MUSC 1300 - Music: Its Language, History, and Culture
Brooklyn College Conservatory of Music - CUNY


Performers on Laurie Anderson's
O Superman

Vocals, Vocoder, Electronics: Laurie Anderson

Farlisa, Casio: Roma Baran

Flute, Sax: Perry Hoberman

Performers on the Live in New York recording (Town Hall, Sept. 19 & 20, 2001) of
O Superman and Statue of Liberty

Vocals, violin, keyboards: Laurie Anderson

Bass, concertina: Skúli Sverrisson

Drums, electronic percussion: Jim Black

Keyboards, samplers: Peter Scherer



Laurie Anderson (b. 1947)
O Superman (for Massenet) (1980)
Statue of Liberty (2001)
Some Thoughts on the Live in New York Recording (2002)
The End of the Moon (2005)

Spotify Playlist
Statue of Liberty (from the September 2001 "Live in New York" concert)
Statue of Liberty arranged for voice and piano, performed by Anthony De Mare
O Superman (from the September 2001 "Live in New York" concert)
O Superman (original 1980 single)
Statue of Liberty (original version on the 2001 "Life on a String" album)

O Superman (for Massenet) (1980)

O Superman. O Judge. O Mom and Dad. Mom and Dad.
O Superman. O Judge. O Mom and Dad. Mom and Dad.

Hi. I'm not home right now. But if you want to leave a message, just start talking at the sound of the tone.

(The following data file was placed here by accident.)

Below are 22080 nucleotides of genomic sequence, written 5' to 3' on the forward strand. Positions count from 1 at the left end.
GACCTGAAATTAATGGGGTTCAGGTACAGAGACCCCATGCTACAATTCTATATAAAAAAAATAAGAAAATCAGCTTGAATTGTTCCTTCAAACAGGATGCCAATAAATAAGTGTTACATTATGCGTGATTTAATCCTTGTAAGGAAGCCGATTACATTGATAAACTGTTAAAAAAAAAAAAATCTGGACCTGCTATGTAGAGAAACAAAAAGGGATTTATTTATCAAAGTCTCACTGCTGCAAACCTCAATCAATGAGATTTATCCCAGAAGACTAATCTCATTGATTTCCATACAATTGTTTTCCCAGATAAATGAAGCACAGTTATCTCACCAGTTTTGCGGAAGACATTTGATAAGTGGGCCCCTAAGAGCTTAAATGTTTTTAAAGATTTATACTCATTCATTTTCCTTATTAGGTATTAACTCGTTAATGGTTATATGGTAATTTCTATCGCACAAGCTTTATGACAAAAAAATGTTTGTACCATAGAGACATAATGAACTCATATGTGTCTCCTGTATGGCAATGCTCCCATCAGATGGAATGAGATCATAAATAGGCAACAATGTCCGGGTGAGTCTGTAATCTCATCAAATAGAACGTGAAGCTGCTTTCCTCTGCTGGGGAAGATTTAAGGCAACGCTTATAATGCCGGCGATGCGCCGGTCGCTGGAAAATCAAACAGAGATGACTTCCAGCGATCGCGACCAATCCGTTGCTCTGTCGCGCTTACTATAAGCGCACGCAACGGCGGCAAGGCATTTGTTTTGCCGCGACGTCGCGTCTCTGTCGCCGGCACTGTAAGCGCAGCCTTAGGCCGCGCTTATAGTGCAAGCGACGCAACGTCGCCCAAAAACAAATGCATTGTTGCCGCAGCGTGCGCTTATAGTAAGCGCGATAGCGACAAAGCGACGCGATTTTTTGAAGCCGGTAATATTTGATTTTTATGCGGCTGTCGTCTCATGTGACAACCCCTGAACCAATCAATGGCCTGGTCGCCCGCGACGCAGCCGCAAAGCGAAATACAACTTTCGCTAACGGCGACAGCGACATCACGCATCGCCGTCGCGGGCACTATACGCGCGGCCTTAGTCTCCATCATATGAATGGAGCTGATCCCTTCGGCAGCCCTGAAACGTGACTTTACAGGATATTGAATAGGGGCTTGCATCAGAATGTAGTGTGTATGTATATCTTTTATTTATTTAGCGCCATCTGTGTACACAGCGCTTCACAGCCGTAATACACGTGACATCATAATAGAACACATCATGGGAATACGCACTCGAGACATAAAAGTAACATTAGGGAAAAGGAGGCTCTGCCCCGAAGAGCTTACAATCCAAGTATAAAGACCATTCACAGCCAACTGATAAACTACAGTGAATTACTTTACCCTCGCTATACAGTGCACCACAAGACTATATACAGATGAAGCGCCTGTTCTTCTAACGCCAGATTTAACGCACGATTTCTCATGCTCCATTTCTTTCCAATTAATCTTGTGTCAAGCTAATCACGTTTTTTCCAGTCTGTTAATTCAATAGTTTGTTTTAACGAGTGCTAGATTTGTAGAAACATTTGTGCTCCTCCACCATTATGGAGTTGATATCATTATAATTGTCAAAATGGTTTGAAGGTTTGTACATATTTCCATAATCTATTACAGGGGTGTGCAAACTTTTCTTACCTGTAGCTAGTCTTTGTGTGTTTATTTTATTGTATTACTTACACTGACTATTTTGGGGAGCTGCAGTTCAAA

Hello? This is your Mother. Are you there? Are you coming home?
Hello? Is anybody home?

Well, you don't know me, but I know you.
And I've got a message to give to you. Here come the planes.
So you better get ready. Ready to go. You can come as you are, but pay as you go. Pay as you go.

And I said: OK. Who is this really? And the voice said:
This is the hand, the hand that takes. This is the hand, the hand that takes.
This is the hand, the hand that takes. Here come the planes.
They're American planes. Made in America.
Smoking or non-smoking?

And the voice said: Neither snow nor rain nor gloom of night shall stay these couriers from the swift completion of their appointed rounds.

'Cause when love is gone, there's always justice.
And when justice is gone, there's always force.
And when force is gone, there's always Mom. Hi Mom!

So hold me, Mom, in your long arms. So hold me, Mom, in your long arms.
In your automatic arms. Your electronic arms. In your arms.
So hold me, Mom, in your lonq arms.

Your petrochemical arms. Your military arms.
In your electronic arms.

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Statue of Liberty (2001)

Moon rises and sets
In the real world
Islands and hurricanes
Wind blows in from Jersey
It floats across the bay
Into the open ocean
It's a good day
To run away
Freedom is a scary thing
So precious
So easy to lose

Me I keep my distance
I'm always leaving
That's just my way
Cool water
Now you’re just another speck on the horizon
Just another speck on the sea
Cool water
Cool me

Statue of liberty
Stands in the harbor
Holding her torch